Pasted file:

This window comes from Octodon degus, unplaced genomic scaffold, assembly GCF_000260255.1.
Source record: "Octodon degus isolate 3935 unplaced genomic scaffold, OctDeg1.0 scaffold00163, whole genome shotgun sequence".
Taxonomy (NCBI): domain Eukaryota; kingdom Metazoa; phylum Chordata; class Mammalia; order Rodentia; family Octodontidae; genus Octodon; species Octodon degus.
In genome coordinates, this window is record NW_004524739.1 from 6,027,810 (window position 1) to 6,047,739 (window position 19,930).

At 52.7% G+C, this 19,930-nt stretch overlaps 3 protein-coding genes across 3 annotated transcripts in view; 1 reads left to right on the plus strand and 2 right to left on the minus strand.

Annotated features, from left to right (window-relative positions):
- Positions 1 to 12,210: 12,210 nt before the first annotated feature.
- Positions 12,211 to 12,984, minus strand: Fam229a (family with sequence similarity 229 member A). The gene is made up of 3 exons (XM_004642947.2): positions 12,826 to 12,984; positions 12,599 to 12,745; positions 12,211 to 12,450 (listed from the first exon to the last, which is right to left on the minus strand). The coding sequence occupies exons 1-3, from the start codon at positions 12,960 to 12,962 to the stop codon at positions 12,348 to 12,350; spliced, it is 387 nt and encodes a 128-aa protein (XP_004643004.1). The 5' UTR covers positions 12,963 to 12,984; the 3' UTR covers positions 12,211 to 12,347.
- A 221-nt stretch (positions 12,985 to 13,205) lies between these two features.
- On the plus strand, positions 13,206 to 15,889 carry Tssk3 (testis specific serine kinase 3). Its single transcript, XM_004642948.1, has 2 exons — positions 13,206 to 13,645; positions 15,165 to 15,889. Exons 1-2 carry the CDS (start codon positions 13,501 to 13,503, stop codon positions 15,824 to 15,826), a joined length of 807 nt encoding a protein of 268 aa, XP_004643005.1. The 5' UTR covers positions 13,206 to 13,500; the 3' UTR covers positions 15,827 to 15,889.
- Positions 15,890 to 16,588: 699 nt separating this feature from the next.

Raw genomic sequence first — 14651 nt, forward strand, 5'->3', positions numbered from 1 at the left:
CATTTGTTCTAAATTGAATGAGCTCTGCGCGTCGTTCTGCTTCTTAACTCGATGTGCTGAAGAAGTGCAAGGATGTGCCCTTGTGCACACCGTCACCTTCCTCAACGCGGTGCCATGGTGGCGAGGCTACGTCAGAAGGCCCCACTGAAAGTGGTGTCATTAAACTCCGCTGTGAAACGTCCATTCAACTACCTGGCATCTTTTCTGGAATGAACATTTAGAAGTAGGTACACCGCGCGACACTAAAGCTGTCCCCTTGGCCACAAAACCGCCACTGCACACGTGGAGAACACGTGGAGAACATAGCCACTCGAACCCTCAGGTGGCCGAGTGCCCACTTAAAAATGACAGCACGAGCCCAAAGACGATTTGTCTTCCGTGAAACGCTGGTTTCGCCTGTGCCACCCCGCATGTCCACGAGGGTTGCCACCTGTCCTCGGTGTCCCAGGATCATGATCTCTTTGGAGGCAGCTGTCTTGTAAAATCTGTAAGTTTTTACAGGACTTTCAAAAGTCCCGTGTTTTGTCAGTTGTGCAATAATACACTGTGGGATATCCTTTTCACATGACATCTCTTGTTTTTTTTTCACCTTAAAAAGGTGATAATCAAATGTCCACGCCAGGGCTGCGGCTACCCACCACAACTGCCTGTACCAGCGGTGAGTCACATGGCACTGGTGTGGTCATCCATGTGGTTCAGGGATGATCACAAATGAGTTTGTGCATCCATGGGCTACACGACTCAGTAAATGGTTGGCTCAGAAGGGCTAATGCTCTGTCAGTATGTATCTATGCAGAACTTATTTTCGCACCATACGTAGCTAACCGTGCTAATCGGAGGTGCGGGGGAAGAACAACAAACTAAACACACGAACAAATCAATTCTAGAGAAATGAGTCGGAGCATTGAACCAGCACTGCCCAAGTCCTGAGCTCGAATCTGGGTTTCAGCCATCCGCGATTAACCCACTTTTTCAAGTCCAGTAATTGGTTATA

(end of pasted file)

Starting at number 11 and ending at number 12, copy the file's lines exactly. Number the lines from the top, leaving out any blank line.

- Positions 15,890 to 16,588: 699 nt separating this feature from the next.

Raw genomic sequence first — 14651 nt, forward strand, 5'->3', positions numbered from 1 at the left: